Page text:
When Stories Travel the World

Few books have been narrated, written, re-written, translated and adapted as much as Panchatantra, the collection of tales of wisdom. PHOTO: Scroll

Few books have been narrated, written, re-written, translated and adapted as much as Panchatantra, the collection of tales of wisdom. PHOTO: Scroll

For more than two and a half millennia, the Panchatantra tales have regaled children and adults alike with a moral at the end of every story. Some believe that they are as old as the Rig Veda. There is also another story about these fables. According to it, these are stories Shiva told his consort Parvati. The present series is based on the Sanskrit original.

A king, worried that his three sons are without the wisdom to live in a world of wile and guile, asks a learned man called Vishnu Sharman to teach them the ways of the world. Since his wards are dimwits, Vishnu Sharman decides to pass on wisdom to them in the form of stories. In these stories, he makes animals speak like human beings. Panchatantra is a collection of attractively told stories about the five ways that help the human being succeed in life. Pancha means five and tantra means ways or strategies or principles. Addressed to the king’s children, the stories are primarily about statecraft and are popular throughout the world. The five strategies are: First Strategy: The Loss of FriendsSecond Strategy: Gaining FriendsThird Strategy: Of Crows and OwlsFourth Strategy: Loss of Gains and Fifth Strategy: Imprudence.

Scroll brings you the history of how these stories traveled from Indian shores to seas across:

In the year 570 CE, a Persian physician named Burzoy or Burzoya (Burzawayh in Arabic) living in the Sassanid kingdom of Persia travelled to India in search of a book of wisdom: a book greatly sought by then King of Persian Khusroy  I (Anoshagruwa or “the immortal”) who ruled from 531 to 579 CE. Burzoy succeeded in his endeavours, returning to Persia with the knowledge he had gained. His book was in turn written down by the king’s wazir, Wuzurgmihr and included, at Burzoy’s own request, the story of his journey to India.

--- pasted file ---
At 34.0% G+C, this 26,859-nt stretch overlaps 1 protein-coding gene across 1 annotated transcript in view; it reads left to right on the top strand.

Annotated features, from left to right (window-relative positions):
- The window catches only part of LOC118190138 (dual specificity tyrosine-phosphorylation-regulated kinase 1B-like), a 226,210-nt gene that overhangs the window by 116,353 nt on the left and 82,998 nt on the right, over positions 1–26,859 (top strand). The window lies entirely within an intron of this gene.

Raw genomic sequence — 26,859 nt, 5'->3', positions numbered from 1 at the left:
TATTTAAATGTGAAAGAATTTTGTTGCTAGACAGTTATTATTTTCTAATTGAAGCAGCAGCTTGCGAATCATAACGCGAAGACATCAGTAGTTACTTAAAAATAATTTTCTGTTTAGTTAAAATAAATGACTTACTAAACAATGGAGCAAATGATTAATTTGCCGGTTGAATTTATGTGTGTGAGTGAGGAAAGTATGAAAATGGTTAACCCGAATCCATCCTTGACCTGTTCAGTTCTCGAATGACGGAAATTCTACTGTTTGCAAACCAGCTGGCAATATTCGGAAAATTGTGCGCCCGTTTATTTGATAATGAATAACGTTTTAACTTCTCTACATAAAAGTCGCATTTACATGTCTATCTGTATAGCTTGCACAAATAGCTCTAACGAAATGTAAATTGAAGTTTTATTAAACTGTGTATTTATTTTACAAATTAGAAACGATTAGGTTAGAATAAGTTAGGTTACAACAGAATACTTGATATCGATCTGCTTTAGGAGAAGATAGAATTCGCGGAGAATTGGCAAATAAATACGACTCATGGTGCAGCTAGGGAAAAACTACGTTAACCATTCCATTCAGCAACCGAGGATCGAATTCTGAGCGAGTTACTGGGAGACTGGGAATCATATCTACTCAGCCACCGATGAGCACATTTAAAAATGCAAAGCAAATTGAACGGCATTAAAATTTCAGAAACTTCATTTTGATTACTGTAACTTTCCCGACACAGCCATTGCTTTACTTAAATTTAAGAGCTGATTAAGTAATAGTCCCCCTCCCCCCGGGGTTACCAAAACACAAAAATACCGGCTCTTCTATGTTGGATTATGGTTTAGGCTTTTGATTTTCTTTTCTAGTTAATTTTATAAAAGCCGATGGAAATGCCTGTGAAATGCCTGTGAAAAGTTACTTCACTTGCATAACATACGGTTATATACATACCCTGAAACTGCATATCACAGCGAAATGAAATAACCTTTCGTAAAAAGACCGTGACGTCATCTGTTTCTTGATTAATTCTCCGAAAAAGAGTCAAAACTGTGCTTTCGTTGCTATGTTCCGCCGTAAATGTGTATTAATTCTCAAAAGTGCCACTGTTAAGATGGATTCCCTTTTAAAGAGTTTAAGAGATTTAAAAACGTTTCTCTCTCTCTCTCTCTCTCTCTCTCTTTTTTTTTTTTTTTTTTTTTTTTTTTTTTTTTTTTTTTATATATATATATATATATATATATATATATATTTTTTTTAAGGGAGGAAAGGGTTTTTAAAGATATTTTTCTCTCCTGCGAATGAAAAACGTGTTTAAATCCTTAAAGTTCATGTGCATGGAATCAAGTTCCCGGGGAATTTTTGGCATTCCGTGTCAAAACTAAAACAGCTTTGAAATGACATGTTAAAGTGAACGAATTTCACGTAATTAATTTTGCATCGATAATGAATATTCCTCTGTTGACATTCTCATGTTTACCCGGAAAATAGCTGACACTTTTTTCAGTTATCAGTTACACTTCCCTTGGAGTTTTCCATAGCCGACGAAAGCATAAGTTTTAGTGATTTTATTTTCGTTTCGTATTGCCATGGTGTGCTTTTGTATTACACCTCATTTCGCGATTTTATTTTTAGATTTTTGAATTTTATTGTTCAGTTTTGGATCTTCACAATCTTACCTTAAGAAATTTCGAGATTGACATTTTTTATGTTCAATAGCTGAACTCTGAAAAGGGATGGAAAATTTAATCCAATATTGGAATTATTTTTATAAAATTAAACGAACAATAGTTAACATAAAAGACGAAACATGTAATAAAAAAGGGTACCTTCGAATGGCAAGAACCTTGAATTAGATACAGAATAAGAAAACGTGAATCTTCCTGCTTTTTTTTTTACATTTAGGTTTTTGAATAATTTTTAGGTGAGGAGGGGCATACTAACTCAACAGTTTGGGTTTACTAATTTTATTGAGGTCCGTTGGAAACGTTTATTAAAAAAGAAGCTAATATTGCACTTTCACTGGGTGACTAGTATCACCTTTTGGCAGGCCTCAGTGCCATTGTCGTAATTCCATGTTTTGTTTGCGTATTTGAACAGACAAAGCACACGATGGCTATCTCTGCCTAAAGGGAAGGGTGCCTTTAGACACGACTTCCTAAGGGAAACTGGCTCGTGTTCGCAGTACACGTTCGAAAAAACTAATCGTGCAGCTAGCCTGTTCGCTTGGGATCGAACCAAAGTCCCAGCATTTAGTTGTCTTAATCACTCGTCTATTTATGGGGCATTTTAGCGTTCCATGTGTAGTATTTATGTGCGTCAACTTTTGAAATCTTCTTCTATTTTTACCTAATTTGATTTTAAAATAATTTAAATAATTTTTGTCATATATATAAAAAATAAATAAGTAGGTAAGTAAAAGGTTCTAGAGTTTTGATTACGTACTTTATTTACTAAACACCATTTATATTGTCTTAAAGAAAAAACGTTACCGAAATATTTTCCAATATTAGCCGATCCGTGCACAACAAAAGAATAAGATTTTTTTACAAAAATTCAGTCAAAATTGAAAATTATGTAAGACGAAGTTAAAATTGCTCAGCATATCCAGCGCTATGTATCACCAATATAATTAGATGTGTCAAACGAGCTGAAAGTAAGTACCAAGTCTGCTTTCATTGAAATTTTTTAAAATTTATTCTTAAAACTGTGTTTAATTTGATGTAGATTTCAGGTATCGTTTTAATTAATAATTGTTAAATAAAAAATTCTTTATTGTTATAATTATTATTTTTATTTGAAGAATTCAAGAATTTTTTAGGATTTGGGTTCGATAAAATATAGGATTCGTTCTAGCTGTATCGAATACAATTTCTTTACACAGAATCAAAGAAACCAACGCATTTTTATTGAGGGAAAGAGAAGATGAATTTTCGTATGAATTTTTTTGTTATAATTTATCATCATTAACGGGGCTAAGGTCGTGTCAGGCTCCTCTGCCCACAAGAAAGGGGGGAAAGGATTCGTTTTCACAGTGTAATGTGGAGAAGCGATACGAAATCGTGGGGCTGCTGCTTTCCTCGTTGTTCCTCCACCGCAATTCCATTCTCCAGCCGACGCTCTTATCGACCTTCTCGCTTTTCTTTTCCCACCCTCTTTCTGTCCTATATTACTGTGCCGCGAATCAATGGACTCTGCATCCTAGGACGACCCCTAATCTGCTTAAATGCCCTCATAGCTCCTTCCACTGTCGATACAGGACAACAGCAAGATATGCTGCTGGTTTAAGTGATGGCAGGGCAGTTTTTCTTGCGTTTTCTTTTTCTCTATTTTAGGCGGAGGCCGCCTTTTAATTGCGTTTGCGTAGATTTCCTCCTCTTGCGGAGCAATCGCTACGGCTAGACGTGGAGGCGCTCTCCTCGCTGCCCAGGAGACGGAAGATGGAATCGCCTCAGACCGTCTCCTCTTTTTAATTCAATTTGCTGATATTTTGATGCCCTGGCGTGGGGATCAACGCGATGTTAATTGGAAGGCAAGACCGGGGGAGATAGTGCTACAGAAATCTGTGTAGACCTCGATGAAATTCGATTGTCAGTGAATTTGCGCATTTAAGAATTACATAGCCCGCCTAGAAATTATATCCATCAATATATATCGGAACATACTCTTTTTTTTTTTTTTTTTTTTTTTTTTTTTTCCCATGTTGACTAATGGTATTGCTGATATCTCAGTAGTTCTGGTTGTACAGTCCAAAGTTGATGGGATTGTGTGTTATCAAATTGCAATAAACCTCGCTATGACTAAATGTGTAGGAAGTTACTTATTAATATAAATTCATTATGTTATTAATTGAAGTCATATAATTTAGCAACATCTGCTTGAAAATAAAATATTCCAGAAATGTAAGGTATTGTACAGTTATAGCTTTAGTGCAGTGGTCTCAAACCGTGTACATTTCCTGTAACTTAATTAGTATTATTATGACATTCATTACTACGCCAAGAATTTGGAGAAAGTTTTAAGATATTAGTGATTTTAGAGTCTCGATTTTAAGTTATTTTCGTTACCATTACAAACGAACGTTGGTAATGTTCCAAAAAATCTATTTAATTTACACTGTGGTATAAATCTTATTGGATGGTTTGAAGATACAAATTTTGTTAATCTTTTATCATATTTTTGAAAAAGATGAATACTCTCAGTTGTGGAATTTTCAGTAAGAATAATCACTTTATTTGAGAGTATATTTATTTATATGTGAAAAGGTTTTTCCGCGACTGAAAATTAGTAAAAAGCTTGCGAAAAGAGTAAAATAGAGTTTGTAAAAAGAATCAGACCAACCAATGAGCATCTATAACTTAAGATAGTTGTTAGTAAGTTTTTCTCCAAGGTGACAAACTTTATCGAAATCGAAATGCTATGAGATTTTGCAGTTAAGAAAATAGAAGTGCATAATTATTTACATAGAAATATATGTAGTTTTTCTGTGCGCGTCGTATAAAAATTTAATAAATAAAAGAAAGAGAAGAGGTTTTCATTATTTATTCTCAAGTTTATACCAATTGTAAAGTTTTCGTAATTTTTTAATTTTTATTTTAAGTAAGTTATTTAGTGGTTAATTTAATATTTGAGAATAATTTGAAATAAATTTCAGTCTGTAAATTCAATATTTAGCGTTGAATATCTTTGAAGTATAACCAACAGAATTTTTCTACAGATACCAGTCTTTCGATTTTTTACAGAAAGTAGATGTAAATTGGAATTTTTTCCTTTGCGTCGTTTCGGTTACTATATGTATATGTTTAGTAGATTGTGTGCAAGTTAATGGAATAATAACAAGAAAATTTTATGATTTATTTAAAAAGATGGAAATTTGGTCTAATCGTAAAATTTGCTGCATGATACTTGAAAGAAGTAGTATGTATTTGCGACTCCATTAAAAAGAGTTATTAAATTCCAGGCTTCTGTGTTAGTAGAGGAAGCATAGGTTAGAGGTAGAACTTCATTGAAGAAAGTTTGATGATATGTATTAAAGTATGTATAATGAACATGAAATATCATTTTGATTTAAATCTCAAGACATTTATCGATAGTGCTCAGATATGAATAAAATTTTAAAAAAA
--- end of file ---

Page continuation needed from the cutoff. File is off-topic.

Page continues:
The object of his search: the Panchatantra (Sanskrit for five principles) and even the versions of it then existent (the early centuries of the first millennium CE) are now lost, as is Burzoy’s book, with its suggested title, Karirak ud Damanak, written in Middle Persian (Pahlavi, part of the Indo Iranian language family). The title is derived from the two jackals who appear in the first sections of the Panchatantra.

More than animal fables, the stories were narratives in how to live a wise, good life, and were meant especially for princes born to rule.  The similarities of stories found in the Panchatantra with those in the Aesop’s Fables and the Jatakas attest to how these stories travelled widely and orally in the ancient world. The Panchatantra is among the most widely travelled of literary texts and different versions of it exist in most of the world’s languages.

Thanks to scholarly investigations of the last century, we do know of the existence of both books, as also their various recensions and versions over the centuries. It was Burzoy’s book that formed the basis of the Arabic work written two centuries later (750 CE) titled Khalil wa Dimnah. This latter book was in turn copied several times, and formed the basic text from which later versions in New Persian, and in the various European languages were written – and which exist today.

More here.

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